My second day in France I had to wake up early, and take a train to Northern France. One of the cool things about Paris is that all long-distance trains make a stop or go through Paris. When I found out that I’d be going to Europe for the semester, I made a point to make sure I visited Vimy Ridge in Arras, France. I felt it was important for me as a Canadian to visit Vimy Ridge in Arras. The battle of Vimy Ridge was the first major battle that the Canadian army won. From April 9th to 12th of 1917 the ridge was fought over. The objective was for the Canadians to take the high ground from the Germans who were entrenched there. Whoever held the hill held the surrounding area. The French had tried to take back the ridge multiple times and failed, losing more than 150,000 soldiers in the process. I always think about that number, and it wasn’t until I visited Vimy that I finally understood.
World War 1 was fought mostly in trenches, they’d stretch for kilometres and would often become filled with human waste, dead soldiers and water. I find this terrifying but they were also apparently homes to rats the size of cats. That’s a big no for me. Soldiers fighting in the trenches suffered trench foot which is rather gross. It comes from a prolonged exposure to damp conditions, it would lead to open sores which would then lead to infections; obviously it wouldn’t adequately get treated, and the soldiers would be prone to gangrene which lead to amputations. There are still trenches at Vimy, and you can walk around in them, getting a feel for what it might have been like for a soldier. There are places between the trenches are sectioned off because there are undetonated mines. The site was covered with a fresh layer of snow, which added to the experience. I also met another Canadian on the site, and we realised that we were both Canadian because we were wearing flannel. I’ve had some really Canadian experiences abroad, and this was definitely one of them.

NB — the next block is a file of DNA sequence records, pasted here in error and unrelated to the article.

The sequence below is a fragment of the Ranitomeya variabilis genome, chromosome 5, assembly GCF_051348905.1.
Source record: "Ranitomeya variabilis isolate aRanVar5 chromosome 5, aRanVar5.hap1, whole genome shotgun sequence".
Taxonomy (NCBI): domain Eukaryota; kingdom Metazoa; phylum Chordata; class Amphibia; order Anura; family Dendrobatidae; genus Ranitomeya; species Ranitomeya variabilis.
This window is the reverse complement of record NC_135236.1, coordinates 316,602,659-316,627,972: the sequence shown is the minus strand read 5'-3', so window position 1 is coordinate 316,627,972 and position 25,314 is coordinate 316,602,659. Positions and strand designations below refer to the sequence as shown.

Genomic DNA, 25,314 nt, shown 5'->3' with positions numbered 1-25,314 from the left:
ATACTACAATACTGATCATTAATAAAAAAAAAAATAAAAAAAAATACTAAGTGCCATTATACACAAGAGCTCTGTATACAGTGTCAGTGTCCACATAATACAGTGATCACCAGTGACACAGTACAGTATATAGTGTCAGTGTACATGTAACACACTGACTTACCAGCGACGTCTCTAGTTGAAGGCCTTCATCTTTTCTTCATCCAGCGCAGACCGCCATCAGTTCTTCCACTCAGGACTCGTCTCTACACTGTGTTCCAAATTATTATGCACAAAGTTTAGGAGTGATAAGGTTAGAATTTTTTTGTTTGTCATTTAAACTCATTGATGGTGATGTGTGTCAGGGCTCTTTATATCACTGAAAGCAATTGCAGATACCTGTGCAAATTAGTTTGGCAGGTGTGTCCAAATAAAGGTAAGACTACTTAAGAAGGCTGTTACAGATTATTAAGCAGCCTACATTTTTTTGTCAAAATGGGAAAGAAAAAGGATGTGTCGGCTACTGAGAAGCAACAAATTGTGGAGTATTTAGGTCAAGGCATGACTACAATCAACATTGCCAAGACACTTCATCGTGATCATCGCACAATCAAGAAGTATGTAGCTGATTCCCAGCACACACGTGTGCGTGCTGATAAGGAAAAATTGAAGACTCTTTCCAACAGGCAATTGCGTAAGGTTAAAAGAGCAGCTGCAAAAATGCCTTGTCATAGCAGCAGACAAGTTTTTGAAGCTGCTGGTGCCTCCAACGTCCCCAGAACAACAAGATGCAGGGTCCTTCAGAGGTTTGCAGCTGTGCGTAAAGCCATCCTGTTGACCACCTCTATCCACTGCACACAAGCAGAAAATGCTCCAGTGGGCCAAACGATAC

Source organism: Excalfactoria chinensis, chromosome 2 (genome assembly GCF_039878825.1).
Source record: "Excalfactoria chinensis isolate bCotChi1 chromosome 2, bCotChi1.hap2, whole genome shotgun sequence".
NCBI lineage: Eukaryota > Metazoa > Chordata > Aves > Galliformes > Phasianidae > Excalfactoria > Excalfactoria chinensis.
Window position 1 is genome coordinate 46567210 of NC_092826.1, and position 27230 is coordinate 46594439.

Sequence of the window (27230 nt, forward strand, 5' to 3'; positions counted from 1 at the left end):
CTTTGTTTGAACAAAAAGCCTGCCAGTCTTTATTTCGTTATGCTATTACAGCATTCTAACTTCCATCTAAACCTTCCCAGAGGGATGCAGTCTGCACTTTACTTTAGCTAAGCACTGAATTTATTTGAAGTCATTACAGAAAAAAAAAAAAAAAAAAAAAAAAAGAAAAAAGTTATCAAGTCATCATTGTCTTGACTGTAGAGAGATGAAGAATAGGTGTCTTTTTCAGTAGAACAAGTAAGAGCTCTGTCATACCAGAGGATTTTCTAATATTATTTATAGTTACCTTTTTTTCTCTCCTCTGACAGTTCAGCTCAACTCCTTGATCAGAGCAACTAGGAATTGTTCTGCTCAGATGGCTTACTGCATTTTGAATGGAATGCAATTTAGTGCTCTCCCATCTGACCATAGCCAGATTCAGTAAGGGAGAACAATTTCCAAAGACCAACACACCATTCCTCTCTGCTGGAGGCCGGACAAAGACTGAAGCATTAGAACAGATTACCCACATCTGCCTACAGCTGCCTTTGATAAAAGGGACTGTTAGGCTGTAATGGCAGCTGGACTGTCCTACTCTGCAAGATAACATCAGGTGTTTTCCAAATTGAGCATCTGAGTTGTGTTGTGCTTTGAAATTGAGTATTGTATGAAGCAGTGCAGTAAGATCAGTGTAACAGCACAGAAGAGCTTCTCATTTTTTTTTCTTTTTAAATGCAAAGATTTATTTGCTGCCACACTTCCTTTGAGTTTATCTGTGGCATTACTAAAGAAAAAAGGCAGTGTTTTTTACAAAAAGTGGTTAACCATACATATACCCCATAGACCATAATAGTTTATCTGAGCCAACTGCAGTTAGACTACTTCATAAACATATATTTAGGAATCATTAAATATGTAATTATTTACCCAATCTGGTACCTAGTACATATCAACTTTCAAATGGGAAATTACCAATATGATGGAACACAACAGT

I walked around to the two cemeteries at the site, I’ve never seen something like that. Around Arras and the surrounding countryside there’s a lot of graves, each one seems like its bigger than the last one. A picture doesn’t encapsulate it, nor does it do it justice. I think what shocked me the most was the number of graves. Some of the cemetaries at Vimy held a few hundred, the ones in the surrounding areas had thousands of graves. The town of Arras and its neighbours share an incredible history, with outstanding views and I’ll never forget it.
After I came back to town, I had a few hours left before my train departed; naturally I explored around the town. It’s a tourist town, lots of small boutiques and restaurants. They even have poutine joint! Now I hate poutine, and if you don’t know what it is it’s fries, cheese curds and gravy, you can also get meat on it if you wanted. I opted for classic poutine with some chicken, I even got lucky and had a Canadian beer with it. I guess its safe to say by this point I was missing home. Now that I’ve been back for a while I can see that I’m coming off the high. I miss my friends, and I miss being able to hop from country to country. Arras was terrific, Vimy was incredible, and I’m so lucky that I got to see it. I can see it on tv, or it can come up in conversation, and I can say I went there. There were very few places that I went to in Europe that made me stop and take in what I was looking at. Vimy was one of them.
The next post is coming soon, I’m a tad bit busy, but I hope to get back on a regular schedule! Thank you for reading and for following.